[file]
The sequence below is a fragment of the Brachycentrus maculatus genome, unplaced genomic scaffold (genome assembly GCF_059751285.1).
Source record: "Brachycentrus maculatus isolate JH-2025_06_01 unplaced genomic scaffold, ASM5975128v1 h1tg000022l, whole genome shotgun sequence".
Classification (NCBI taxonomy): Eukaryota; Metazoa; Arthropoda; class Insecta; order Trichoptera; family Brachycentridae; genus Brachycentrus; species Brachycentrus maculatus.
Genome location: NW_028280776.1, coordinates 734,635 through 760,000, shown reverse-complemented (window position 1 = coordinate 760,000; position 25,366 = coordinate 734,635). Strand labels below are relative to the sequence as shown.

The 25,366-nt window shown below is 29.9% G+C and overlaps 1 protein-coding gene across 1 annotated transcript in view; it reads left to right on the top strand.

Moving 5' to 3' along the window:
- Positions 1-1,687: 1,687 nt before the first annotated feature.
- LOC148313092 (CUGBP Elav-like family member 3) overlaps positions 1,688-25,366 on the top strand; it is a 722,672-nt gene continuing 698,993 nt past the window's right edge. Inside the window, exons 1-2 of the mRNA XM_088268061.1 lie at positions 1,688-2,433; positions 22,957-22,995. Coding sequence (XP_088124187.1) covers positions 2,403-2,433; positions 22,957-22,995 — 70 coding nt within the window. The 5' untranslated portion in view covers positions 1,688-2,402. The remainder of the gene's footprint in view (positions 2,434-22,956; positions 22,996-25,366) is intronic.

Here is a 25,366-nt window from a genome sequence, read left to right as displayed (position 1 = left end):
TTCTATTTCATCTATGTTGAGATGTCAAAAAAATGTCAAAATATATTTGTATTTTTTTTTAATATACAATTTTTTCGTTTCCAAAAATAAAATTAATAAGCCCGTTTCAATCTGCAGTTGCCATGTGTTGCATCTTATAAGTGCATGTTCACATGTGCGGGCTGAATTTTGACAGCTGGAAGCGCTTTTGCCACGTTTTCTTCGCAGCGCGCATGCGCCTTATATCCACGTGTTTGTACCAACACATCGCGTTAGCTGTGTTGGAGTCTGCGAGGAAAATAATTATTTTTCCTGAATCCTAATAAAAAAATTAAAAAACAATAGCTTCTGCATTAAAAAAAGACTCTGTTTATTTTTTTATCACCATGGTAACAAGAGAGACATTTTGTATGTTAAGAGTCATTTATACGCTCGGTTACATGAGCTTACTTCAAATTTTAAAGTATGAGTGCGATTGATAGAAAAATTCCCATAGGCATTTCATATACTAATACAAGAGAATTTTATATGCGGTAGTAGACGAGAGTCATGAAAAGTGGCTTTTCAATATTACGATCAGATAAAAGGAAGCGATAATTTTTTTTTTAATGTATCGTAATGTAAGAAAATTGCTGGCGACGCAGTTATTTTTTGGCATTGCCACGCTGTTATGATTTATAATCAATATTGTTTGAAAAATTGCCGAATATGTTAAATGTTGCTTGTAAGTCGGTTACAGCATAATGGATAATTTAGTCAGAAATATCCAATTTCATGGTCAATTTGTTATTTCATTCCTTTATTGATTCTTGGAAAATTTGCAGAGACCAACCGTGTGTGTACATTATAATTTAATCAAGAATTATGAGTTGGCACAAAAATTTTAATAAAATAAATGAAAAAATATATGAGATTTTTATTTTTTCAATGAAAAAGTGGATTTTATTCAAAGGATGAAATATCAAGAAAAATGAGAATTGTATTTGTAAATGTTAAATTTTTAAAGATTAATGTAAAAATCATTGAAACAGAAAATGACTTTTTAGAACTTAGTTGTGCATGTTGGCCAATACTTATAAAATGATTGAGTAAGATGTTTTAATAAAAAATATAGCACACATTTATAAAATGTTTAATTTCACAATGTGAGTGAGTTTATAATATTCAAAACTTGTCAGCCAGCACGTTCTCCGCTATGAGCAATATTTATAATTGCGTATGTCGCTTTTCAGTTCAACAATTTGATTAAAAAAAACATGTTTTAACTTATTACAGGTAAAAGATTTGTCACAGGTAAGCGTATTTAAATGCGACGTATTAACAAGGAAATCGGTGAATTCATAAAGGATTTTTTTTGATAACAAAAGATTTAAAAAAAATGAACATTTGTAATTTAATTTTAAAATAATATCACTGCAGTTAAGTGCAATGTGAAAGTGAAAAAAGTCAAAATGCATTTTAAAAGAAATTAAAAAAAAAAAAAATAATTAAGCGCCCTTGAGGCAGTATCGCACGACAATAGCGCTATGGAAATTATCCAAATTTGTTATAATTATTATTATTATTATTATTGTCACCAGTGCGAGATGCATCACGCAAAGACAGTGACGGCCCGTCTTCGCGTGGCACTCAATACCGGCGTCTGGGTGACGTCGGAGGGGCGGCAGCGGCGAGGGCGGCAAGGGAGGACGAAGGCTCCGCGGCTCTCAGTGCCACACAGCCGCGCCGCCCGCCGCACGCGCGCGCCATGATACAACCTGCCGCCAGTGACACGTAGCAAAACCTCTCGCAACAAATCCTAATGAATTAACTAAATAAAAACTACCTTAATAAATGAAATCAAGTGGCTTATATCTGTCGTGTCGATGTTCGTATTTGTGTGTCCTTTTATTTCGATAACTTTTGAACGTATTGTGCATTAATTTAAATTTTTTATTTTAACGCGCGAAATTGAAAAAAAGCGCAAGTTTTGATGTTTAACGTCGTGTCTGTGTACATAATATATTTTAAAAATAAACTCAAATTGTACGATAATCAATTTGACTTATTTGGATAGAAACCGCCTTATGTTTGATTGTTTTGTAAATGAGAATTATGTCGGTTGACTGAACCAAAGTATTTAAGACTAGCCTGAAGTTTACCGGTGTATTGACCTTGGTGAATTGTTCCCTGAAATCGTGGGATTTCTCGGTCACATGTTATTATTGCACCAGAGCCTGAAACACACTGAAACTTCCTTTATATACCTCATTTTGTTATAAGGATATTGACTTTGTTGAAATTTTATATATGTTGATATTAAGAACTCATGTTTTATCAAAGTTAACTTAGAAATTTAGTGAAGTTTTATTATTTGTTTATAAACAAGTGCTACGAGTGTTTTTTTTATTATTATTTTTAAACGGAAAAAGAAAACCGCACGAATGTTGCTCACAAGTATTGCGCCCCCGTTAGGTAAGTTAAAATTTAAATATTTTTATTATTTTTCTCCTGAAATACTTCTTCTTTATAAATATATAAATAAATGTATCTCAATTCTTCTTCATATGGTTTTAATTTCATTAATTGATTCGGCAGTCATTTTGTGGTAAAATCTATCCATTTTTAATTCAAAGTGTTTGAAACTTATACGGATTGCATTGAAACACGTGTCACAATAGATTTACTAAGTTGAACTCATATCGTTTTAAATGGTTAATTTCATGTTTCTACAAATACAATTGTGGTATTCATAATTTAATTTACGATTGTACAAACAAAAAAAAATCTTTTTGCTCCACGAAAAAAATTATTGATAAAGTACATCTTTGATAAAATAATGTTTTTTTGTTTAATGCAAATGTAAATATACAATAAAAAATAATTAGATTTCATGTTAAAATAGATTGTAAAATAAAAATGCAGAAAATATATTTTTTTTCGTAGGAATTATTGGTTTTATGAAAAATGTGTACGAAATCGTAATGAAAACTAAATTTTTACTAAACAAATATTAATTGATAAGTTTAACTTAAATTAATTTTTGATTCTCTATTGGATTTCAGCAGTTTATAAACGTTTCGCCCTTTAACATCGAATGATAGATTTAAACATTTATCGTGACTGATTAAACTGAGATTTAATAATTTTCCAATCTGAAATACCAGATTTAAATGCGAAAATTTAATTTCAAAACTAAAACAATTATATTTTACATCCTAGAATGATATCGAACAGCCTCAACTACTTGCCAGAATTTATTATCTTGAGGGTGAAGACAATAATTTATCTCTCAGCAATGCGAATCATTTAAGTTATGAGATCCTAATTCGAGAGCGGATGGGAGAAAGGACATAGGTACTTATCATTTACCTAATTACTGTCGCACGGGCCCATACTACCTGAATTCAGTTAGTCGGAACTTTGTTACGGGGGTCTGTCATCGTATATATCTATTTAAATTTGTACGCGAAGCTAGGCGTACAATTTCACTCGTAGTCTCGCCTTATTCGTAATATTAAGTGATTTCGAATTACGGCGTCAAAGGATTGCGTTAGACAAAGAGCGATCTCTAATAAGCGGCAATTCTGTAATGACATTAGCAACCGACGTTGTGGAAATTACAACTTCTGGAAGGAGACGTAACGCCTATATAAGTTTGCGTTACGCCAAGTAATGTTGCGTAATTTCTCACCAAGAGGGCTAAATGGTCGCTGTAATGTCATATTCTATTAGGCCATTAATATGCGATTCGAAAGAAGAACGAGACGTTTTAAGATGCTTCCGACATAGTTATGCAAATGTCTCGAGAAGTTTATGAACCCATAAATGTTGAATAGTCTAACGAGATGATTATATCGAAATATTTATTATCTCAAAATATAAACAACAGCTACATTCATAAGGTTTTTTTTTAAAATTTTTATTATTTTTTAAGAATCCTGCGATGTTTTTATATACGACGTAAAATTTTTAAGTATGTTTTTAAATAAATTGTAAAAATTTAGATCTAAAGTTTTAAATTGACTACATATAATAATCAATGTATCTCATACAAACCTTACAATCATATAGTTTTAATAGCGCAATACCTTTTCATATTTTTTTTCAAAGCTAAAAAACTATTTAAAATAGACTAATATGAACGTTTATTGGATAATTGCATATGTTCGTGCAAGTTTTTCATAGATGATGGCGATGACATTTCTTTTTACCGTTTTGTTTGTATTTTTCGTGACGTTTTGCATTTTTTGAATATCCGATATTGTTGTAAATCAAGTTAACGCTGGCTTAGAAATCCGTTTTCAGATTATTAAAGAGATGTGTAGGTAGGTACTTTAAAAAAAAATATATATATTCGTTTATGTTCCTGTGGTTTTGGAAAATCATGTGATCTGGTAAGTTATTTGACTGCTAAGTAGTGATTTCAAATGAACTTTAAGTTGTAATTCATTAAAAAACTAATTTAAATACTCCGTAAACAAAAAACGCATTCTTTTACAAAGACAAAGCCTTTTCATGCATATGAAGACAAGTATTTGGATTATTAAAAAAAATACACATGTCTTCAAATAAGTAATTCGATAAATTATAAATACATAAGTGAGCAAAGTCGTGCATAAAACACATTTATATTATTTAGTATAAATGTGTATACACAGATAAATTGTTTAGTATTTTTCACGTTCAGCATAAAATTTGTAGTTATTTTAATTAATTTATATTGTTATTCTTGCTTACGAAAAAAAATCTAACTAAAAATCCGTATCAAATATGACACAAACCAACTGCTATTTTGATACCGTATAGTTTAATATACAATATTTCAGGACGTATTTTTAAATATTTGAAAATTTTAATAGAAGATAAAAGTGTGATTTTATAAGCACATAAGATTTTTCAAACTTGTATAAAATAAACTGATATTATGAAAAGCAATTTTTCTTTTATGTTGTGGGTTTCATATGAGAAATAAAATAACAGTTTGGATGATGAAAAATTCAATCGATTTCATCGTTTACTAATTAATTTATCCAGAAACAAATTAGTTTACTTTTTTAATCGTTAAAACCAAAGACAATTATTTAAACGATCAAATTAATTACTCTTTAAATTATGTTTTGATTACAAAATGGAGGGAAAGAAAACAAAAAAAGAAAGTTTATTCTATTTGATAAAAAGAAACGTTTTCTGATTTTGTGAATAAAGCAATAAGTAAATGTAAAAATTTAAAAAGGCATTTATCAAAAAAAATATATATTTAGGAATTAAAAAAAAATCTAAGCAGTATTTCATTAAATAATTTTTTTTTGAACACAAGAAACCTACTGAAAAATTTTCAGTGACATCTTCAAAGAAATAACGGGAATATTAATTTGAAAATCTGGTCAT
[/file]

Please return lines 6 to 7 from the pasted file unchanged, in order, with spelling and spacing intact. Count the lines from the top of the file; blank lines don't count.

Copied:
Moving 5' to 3' along the window:
- Positions 1-1,687: 1,687 nt before the first annotated feature.